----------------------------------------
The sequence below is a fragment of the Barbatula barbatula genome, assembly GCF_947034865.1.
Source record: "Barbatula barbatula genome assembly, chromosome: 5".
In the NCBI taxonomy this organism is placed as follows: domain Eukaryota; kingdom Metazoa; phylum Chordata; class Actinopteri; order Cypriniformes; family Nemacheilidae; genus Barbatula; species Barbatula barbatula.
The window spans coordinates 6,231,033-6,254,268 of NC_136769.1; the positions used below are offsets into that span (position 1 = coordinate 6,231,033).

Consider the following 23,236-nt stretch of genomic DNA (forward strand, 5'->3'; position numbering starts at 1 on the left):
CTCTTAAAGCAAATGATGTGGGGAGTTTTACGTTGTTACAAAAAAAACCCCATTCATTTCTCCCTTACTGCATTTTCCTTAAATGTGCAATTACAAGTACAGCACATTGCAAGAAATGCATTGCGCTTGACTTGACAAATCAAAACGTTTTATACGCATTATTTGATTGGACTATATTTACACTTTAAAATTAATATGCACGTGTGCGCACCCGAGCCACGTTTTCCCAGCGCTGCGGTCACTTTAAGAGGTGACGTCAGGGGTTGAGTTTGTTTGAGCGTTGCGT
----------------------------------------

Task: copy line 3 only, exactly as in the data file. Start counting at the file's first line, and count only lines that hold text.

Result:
In the NCBI taxonomy this organism is placed as follows: domain Eukaryota; kingdom Metazoa; phylum Chordata; class Actinopteri; order Cypriniformes; family Nemacheilidae; genus Barbatula; species Barbatula barbatula.